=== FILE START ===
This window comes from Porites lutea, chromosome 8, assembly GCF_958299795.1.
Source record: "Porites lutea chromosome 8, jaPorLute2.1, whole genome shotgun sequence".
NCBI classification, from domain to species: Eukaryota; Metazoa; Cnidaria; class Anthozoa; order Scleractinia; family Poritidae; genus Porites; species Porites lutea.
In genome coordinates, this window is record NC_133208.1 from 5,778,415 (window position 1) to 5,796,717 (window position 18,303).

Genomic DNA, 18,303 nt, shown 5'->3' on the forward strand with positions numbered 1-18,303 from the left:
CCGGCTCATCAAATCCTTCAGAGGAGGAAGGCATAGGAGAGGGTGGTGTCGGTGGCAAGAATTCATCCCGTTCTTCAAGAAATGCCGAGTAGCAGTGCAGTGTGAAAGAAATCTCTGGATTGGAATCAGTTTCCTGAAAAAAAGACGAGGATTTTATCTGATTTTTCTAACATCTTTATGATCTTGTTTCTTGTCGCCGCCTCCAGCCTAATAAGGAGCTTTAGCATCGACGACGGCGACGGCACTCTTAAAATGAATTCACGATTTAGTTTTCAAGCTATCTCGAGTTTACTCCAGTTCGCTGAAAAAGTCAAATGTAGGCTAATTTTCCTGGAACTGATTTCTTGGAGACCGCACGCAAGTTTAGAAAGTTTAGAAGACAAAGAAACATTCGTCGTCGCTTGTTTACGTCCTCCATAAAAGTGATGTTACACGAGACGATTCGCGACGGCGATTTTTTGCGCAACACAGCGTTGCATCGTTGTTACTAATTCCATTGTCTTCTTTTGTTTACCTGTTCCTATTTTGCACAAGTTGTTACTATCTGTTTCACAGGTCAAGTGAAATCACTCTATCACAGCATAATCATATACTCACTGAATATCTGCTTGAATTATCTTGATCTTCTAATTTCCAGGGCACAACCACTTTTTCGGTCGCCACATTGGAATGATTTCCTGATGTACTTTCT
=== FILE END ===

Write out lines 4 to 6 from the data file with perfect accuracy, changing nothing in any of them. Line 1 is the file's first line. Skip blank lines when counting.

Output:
In genome coordinates, this window is record NC_133208.1 from 5,778,415 (window position 1) to 5,796,717 (window position 18,303).

Genomic DNA, 18,303 nt, shown 5'->3' on the forward strand with positions numbered 1-18,303 from the left:
CCGGCTCATCAAATCCTTCAGAGGAGGAAGGCATAGGAGAGGGTGGTGTCGGTGGCAAGAATTCATCCCGTTCTTCAAGAAATGCCGAGTAGCAGTGCAGTGTGAAAGAAATCTCTGGATTGGAATCAGTTTCCTGAAAAAAAGACGAGGATTTTATCTGATTTTTCTAACATCTTTATGATCTTGTTTCTTGTCGCCGCCTCCAGCCTAATAAGGAGCTTTAGCATCGACGACGGCGACGGCACTCTTAAAATGAATTCACGATTTAGTTTTCAAGCTATCTCGAGTTTACTCCAGTTCGCTGAAAAAGTCAAATGTAGGCTAATTTTCCTGGAACTGATTTCTTGGAGACCGCACGCAAGTTTAGAAAGTTTAGAAGACAAAGAAACATTCGTCGTCGCTTGTTTACGTCCTCCATAAAAGTGATGTTACACGAGACGATTCGCGACGGCGATTTTTTGCGCAACACAGCGTTGCATCGTTGTTACTAATTCCATTGTCTTCTTTTGTTTACCTGTTCCTATTTTGCACAAGTTGTTACTATCTGTTTCACAGGTCAAGTGAAATCACTCTATCACAGCATAATCATATACTCACTGAATATCTGCTTGAATTATCTTGATCTTCTAATTTCCAGGGCACAACCACTTTTTCGGTCGCCACATTGGAATGATTTCCTGATGTACTTTCT